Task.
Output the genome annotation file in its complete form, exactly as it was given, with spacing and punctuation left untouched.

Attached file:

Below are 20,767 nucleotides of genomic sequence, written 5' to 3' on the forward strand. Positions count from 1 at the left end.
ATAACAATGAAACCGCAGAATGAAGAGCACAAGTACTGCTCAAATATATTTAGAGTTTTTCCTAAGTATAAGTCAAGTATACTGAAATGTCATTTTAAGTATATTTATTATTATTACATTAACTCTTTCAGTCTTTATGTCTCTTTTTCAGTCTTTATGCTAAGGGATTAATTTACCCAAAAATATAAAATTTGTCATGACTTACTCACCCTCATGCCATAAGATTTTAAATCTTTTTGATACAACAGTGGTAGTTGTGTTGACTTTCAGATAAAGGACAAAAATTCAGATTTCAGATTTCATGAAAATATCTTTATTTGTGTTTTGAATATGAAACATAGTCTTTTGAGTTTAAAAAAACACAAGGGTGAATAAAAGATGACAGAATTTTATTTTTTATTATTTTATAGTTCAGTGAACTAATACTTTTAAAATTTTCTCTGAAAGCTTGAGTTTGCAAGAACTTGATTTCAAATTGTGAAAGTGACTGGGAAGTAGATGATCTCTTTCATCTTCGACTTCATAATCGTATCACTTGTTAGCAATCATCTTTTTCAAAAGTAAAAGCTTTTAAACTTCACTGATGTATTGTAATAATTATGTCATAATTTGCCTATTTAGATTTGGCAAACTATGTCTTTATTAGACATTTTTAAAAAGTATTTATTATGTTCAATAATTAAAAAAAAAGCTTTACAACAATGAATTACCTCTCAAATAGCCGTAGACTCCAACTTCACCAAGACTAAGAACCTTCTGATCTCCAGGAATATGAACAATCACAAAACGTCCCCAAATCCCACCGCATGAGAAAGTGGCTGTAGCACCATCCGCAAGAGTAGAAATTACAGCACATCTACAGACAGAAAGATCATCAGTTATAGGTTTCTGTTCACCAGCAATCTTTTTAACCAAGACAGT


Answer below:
Below are 20,767 nucleotides of genomic sequence, written 5' to 3' on the forward strand. Positions count from 1 at the left end.
ATAACAATGAAACCGCAGAATGAAGAGCACAAGTACTGCTCAAATATATTTAGAGTTTTTCCTAAGTATAAGTCAAGTATACTGAAATGTCATTTTAAGTATATTTATTATTATTACATTAACTCTTTCAGTCTTTATGTCTCTTTTTCAGTCTTTATGCTAAGGGATTAATTTACCCAAAAATATAAAATTTGTCATGACTTACTCACCCTCATGCCATAAGATTTTAAATCTTTTTGATACAACAGTGGTAGTTGTGTTGACTTTCAGATAAAGGACAAAAATTCAGATTTCAGATTTCATGAAAATATCTTTATTTGTGTTTTGAATATGAAACATAGTCTTTTGAGTTTAAAAAAACACAAGGGTGAATAAAAGATGACAGAATTTTATTTTTTATTATTTTATAGTTCAGTGAACTAATACTTTTAAAATTTTCTCTGAAAGCTTGAGTTTGCAAGAACTTGATTTCAAATTGTGAAAGTGACTGGGAAGTAGATGATCTCTTTCATCTTCGACTTCATAATCGTATCACTTGTTAGCAATCATCTTTTTCAAAAGTAAAAGCTTTTAAACTTCACTGATGTATTGTAATAATTATGTCATAATTTGCCTATTTAGATTTGGCAAACTATGTCTTTATTAGACATTTTTAAAAAGTATTTATTATGTTCAATAATTAAAAAAAAAGCTTTACAACAATGAATTACCTCTCAAATAGCCGTAGACTCCAACTTCACCAAGACTAAGAACCTTCTGATCTCCAGGAATATGAACAATCACAAAACGTCCCCAAATCCCACCGCATGAGAAAGTGGCTGTAGCACCATCCGCAAGAGTAGAAATTACAGCACATCTACAGACAGAAAGATCATCAGTTATAGGTTTCTGTTCACCAGCAATCTTTTTAACCAAGACAGT